China Launches National Blockchain Research Center
China has just launched its National Blockchain Research Center with the goal of training 500,000 industry professionals in the technology, signaling the country’s continued push for blockchain development for industrial use. Despite Beijing’s ban on cryptocurrency, the Chinese government remains optimistic about the potential of blockchain, which it has sought to separate from digital assets. The newly launched blockchain research center, which has received approval from the Ministry of Science and Technology, is located in Beijing and is expected to collaborate with research organizations, universities and companies to boost the growth of China’s digital economy.
In a report by SCMP, the main position of the National Blockchain Research Center in Beijing will be handled by the Beijing Academy of Blockchain and Edge Computing, a state-funded research organization that was behind the development of ChainMaker, the first open source blockchain platform made in China.
In the first month of this year, the Beijing government leveraged Chang’an Chain, a blockchain platform developed by the academy, to improve the protection and organization of social data and government affairs from over 80 departments. The newly established blockchain research center will work with the academy to build a nationwide blockchain network that connects existing blockchains in China and provides support to other sectors.
China’s National Blockchain Research Center: Plans and Goals
One of the goals of the recently launched National Blockchain Research Center in China is to train half a million blockchain professionals in an effort to improve the industrial use of blockchain technology. Another goal of the institution is to forge a national-level blockchain network that will connect the various blockchains in China and provide support to various sectors.
The research center will also work hand in hand with research institutes, universities and companies from various industries to support China’s digital economy. Its goals are tailored to align with the Chinese government’s five-year plan.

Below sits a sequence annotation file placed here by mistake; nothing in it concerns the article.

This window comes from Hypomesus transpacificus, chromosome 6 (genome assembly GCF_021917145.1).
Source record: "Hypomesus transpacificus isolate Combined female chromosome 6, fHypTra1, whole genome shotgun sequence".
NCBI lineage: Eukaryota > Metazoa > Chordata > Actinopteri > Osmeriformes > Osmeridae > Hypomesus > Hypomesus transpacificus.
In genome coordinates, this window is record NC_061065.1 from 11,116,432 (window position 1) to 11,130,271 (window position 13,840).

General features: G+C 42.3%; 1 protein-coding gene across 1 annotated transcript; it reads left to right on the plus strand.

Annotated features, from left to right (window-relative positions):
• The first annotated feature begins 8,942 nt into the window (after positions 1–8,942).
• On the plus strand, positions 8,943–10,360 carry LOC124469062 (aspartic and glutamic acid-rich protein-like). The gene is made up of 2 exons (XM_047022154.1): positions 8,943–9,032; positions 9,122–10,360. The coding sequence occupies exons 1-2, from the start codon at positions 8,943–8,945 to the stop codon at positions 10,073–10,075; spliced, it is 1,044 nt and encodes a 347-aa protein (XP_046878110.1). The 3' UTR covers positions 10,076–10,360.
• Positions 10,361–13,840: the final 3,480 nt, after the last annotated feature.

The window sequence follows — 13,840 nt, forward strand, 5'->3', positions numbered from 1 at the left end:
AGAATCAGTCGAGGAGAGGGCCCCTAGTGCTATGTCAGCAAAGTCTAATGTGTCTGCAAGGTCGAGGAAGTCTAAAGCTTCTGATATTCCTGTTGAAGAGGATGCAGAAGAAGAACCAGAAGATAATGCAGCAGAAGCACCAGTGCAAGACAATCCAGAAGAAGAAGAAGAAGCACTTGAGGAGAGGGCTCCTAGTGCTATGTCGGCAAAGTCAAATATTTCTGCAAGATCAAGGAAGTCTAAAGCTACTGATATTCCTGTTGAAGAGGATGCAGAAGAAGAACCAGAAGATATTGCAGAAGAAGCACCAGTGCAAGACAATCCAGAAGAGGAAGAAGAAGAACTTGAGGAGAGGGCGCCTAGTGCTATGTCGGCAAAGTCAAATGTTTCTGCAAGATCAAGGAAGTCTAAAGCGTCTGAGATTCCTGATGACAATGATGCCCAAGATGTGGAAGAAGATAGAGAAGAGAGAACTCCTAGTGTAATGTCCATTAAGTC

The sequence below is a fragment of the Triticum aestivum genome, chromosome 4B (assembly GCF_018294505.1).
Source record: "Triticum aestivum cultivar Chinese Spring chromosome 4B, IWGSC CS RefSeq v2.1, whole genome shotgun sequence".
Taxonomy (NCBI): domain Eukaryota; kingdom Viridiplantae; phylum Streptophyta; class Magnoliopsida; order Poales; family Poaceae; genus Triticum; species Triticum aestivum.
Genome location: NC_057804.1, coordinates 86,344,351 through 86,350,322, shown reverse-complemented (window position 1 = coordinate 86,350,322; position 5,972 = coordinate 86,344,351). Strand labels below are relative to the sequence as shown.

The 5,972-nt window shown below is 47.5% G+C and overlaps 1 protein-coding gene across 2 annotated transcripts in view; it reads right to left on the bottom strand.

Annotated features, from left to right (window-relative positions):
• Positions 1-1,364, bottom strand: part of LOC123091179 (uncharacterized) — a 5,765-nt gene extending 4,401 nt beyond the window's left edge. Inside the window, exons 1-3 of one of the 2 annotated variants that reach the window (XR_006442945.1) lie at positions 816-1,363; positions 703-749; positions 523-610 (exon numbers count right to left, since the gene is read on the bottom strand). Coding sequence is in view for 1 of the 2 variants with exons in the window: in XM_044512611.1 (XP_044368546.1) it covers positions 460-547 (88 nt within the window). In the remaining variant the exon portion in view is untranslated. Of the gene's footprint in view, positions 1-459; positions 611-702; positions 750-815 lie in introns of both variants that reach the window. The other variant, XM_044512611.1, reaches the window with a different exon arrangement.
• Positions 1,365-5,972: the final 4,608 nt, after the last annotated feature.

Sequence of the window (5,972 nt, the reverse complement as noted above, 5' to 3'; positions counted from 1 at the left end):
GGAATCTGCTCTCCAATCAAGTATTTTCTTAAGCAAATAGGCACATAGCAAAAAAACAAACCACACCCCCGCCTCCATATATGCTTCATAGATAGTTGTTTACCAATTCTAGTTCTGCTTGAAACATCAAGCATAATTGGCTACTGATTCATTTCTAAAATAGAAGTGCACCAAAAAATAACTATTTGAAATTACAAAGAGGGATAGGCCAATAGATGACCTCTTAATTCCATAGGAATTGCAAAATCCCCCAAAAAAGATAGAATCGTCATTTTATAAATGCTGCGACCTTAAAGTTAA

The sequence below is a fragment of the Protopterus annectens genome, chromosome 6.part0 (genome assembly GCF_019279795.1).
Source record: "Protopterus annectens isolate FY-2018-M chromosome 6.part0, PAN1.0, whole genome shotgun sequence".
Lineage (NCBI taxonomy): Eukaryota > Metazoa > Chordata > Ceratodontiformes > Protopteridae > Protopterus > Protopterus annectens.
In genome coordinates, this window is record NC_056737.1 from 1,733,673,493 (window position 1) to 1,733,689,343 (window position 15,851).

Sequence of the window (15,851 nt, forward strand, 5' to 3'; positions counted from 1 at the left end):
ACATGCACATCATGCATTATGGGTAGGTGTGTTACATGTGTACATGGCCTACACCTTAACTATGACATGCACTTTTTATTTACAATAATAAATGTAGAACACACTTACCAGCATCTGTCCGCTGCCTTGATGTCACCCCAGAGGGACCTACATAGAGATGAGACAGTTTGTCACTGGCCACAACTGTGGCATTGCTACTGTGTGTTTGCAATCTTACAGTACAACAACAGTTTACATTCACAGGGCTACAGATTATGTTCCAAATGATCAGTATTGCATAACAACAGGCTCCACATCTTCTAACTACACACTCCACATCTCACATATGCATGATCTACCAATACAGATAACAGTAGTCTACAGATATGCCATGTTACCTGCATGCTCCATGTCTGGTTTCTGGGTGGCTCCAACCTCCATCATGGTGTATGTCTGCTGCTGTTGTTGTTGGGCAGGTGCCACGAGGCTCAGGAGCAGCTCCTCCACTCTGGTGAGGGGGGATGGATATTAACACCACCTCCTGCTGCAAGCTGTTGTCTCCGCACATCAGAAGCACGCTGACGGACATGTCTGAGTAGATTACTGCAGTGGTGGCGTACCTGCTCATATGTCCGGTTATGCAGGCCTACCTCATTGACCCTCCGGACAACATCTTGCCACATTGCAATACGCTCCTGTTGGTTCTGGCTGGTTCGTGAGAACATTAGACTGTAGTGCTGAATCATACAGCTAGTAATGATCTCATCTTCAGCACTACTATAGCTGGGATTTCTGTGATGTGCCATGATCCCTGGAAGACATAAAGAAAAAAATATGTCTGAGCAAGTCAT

China’s Continued Push for Blockchain Development
China’s interest in blockchain technology was sparked in 2019 after President Xi Jinping gave his endorsement. In the five-year plan issued by the Chinese State Council in 2021, blockchain was identified as one of the key areas for the country’s digital economy development.
However, it should be noted that while China has a strict stance on cryptocurrencies and prohibits trading in them, non-fungible tokens (NFTs) are allowed under the label of “digital collectibles.”
Experts warn against reading too much into Hong Kong’s Web3 development
Hong Kong has recently sought to become a Web3 hub, with regulations making cryptocurrency a new asset class and an allocation of HK$50 million (US$6.4 million) to boost the development of the Web3 industry. However, experts caution that Hong Kong’s development should not be seen as an indication of mainland China’s overall stance on cryptocurrency.
Although some Hong Kong branches of mainland banks have brought in crypto clients, Beijing’s official stance on crypto remains unaffected.
China’s launch of a national Blockchain Research Center underscores the country’s commitment to blockchain development for industrial use, distinguishing it from digital assets. By collaborating strategically with the Beijing Academy of Blockchain and Edge Computing, the research center will establish a nationwide blockchain network that integrates with existing blockchains in the country and provide support to various sectors.
Although Hong Kong’s efforts to boost Web3 development may indicate that the city is becoming China’s crypto hub, experts advise against drawing too many conclusions from it. It’s worth noting that despite Hong Kong’s progress, China’s official position on cryptocurrency remains firm.
Giancarlo is an economist and researcher by profession. Before joining Blockzeit’s dynamic team, he handled several crypto projects for both the public and private sectors as a project manager for a consulting firm.